Jump down to hear about a couple of recent public demonstrations that PA IPL leaders participated in on May 6 and June 17 (including a prayer by Rev. Loretta Collins), check out our statement on fracking ( Marcellus Principles Sept.19.2011, PAIPL Marcellus Exec Summary), or read on for a bit of current background. When you’re done, pop over to Interfaith Power & Light’s action page to add your name to the list of people of faith urging the EPA to tighten restrictions on fracking.
We’re now seeing clear evidence that the availability of “cheap” natural gas is slowing development of clean energy facilities, rather than supporting it (unlike coal and nuclear plants, natural gas electricity-generation plants can shut on and off relatively quickly, making them a better support for wind and solar). Combine that with the news that methane leakage from extraction and transportation is much higher than previously imagined (estimated rates vary a good deal, but they’re all higher than estimated in the ear, and suddenly we’ve got a picture of the global warming load of natural gas that is much worse than either we previously thought or than we see if we just consider end-use combustion. Methane (CH4) degrades faster than carbon dioxide (CO2) in the atmosphere, but for the first 20 years it is has a warming/insulating power many, many times greater than carbon dioxide (over 70 times greater for the first 20 years, with some sources going as high as 86). At this critical time in our work to slow emissions, that is particularly damaging.
We’re also seeing that neither jobs, nor promised economic nor tax benefits have materialized. Even in counties where there has been economic activity, not all the economic impacts are positive. Renters are often priced out of their homes by gas-industry rents paid at high rates by the companies, for example. The Sierra Club has been documenting the economic impact of state parks and outdoor recreation on Pennsylvania. Fracking puts that at risk. It has not gone unnoticed that this is a campaign year in PA, and fracking money shows up there, too — on both sides of the aisle. People at these rallies deeply disagreed with one another about whether fracking should be banned or heavily regulated and taxed, but clearly agreed that a moratorium on new permits, particularly in publicly-owned lands should continue. PA IPL’s position has not changed since we released it in 2011 (PAIPL Marcellus Exec Summary, Marcellus Principles Sept.19.2011). The conditions for ethical drilling have still not been met.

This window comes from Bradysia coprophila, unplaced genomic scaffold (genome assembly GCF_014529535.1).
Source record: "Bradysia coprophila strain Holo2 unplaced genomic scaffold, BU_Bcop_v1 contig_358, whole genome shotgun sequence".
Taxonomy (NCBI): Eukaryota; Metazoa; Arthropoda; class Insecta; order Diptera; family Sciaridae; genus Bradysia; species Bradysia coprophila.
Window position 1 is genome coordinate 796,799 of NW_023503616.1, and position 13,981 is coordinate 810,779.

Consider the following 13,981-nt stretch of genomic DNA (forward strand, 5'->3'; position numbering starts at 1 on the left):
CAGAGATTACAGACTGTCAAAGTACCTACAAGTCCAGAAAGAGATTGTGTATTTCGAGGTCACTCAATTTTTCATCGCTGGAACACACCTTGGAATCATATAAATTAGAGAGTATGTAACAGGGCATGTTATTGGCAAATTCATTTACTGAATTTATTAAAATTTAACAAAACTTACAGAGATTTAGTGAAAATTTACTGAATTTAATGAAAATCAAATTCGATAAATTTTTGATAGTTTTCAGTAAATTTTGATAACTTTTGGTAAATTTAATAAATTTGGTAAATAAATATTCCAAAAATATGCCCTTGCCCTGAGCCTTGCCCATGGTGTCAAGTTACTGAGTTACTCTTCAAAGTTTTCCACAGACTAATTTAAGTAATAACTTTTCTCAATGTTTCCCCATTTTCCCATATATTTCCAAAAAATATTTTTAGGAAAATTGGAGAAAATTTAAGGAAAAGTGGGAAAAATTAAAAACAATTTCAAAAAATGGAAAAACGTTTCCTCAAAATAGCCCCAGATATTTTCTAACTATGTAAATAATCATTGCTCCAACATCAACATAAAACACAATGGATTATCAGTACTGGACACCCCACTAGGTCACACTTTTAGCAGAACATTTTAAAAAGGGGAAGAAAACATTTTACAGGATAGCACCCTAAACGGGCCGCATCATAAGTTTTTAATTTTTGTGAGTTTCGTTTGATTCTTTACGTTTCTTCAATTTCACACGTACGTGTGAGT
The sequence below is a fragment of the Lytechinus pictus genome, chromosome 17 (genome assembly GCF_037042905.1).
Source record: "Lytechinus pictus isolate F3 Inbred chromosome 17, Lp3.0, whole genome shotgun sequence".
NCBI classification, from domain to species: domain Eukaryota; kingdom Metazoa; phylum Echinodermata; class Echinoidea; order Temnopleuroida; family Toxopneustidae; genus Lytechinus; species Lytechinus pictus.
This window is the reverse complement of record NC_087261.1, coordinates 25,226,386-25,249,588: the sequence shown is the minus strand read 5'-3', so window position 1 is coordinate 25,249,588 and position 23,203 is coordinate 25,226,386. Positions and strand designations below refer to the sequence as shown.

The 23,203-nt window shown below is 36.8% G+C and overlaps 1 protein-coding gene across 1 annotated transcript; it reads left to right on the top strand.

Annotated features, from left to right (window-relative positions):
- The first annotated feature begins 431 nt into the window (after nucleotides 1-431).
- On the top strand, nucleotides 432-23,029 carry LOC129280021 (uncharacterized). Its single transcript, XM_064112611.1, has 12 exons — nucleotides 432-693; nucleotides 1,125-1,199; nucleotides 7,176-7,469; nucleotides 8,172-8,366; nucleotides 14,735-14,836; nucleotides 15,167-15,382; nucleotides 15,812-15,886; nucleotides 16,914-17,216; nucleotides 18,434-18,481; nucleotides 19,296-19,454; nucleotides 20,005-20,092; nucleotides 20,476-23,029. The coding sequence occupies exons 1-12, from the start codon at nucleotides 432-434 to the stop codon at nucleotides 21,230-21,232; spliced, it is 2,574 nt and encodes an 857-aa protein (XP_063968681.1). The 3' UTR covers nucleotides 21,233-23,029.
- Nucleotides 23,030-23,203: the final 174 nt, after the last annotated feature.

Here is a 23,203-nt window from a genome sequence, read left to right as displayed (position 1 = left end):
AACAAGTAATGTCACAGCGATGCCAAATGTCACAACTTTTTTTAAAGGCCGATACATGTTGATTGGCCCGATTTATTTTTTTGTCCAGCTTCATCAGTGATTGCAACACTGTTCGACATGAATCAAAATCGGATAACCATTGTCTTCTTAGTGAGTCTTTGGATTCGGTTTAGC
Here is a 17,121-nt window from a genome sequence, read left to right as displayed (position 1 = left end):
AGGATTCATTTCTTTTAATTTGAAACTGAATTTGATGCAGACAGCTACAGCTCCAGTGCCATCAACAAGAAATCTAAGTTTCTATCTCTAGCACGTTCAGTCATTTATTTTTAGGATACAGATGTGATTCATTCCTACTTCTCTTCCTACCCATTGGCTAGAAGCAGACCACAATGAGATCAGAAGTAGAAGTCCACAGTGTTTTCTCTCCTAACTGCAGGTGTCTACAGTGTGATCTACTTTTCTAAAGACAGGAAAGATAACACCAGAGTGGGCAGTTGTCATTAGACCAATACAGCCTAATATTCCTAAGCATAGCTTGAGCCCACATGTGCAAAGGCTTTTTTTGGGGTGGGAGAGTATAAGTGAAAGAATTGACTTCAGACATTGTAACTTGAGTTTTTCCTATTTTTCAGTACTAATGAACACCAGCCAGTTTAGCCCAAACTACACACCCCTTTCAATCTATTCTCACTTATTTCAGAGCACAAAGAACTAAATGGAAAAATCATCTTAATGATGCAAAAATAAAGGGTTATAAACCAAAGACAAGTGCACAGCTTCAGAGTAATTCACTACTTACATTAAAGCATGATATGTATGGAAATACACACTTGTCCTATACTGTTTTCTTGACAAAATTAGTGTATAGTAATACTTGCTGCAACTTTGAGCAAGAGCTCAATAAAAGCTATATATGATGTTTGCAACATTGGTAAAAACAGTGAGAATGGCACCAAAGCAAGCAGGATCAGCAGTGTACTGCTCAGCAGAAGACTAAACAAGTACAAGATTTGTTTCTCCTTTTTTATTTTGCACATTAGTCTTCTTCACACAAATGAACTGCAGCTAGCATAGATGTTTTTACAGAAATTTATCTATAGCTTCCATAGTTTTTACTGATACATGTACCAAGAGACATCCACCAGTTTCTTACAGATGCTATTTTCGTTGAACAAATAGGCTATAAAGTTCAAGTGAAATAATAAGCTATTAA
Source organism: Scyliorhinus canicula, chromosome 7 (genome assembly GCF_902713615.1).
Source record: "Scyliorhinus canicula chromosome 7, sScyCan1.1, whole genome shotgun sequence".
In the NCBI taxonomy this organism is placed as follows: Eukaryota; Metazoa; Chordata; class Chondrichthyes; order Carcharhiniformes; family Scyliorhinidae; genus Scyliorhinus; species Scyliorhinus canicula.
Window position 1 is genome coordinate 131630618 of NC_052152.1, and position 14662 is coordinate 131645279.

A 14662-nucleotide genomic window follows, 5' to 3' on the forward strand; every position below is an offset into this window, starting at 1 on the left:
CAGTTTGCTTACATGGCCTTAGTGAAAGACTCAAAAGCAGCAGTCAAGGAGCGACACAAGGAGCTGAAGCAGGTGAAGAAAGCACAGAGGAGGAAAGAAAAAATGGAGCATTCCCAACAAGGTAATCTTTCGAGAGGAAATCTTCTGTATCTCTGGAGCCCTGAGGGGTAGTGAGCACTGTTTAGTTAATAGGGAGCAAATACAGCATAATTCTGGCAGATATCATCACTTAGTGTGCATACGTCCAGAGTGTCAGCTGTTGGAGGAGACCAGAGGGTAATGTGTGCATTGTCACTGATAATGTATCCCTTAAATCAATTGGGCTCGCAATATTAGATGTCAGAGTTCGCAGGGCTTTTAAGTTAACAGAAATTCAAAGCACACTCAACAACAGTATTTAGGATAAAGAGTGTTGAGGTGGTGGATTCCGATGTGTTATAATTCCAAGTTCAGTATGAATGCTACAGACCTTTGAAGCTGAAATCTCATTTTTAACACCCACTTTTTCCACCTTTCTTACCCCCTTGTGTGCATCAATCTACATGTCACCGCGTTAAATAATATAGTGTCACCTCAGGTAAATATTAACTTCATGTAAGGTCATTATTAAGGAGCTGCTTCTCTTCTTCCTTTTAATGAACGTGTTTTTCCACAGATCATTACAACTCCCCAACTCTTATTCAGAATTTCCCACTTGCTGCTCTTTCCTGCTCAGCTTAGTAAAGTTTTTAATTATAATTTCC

For those who like numbers, here is who’s fracking in PA: from 2010 to June of 2014, 59 companies operated 6,710 “unconventional drilling” wells in PA — a number that does not include subcontractors or related operations. 10 companies operated 50 or fewer wells, 10 operated 51-200, and 13 operated 201 or more wells each. (Report generated here: begin 1/1/2010, end 6/20/2014, “select all” well status).
May 6 Rally and Counter-Rally, Harrisburg
On May 6, the Marcellus Shale Coalition, composed of the fracking industry, staged a march and rally to support their industry in Harrisburg. Their people gathered on City Island in the Susquehanna River before marching over a bridge to Front street, to State Street to the steps of the Capitol. Keystone Trails Association called for a counter-demonstration. The industry turned out a large number of people wearing red or blue t-shirts promoting jobs and energy. When they got to Front street, they were greeted by counter-demonstrators (including some PA IPL members and leaders) carrying signs.
One protester, Gene Stilp, got out ahead of the industry marchers and leading their march to the steps with a sign that read ”Tax the Frackers Behind Me.” The KTA group stayed at the Front street location until most of the industry people had passed, and then moved to the Capitol steps, which were then filled with red or blue t-shirts. The crowd was then given a talk about how their industry was so important to the benefit of all.
June 17 Rally in the Rotunda: Defend our Forests
The rally protested the decision by Governor Corbett — announced Friday afternoon before Memorial Day weekend, when few questions would be asked — to lift the moratorium on new well permits on State Forest lands in order to fill a budget gap with “impact fees.” The rally offered several good speakers, including 2 clergy members, a State Representative, the leaders of a clean water group, an environmental group, and an anti-fracking activist group, a member of an organization that independently analyses the PA budget, and an Audubon Society birder who focuses on songbirds that must have deep forest to nest. Good speakers, all, and each with a different perspective.
The opening prayer offered by Rev. Loretta Collins (above, center, with PA IPL director Cricket Hunter and her daughters as the Loraxes behind her) of the Jubilee Ministries office of the Episcopal Church appears below.
Almighty and everlasting God, you made the universe with all its marvelous order, its atoms, worlds and galaxies and the infinite complexity of living things. In giving us dominion over things on earth, you made us fellow workers in your creation.
Open our eyes, gracious Creator, to see the destruction we cause by our careless consumption.
Open our ears, merciful God, to hear the groaning of all creation, and the cries of all without a voice.
Open our hearts, compassionate Spirit, to feel remorse for our unfaithful care of your creation.
And so, enable us to change our ways. Give us a vision of faithful living on this great globe.
Give us wisdom and reverence to use the resources of nature, so that no one may suffer from our abuse of them, and that generations yet to come may continue to praise you for your bounty. Amen
Adapted from prayers from the Book of Common Prayer and the Confessions of Presion Burroughs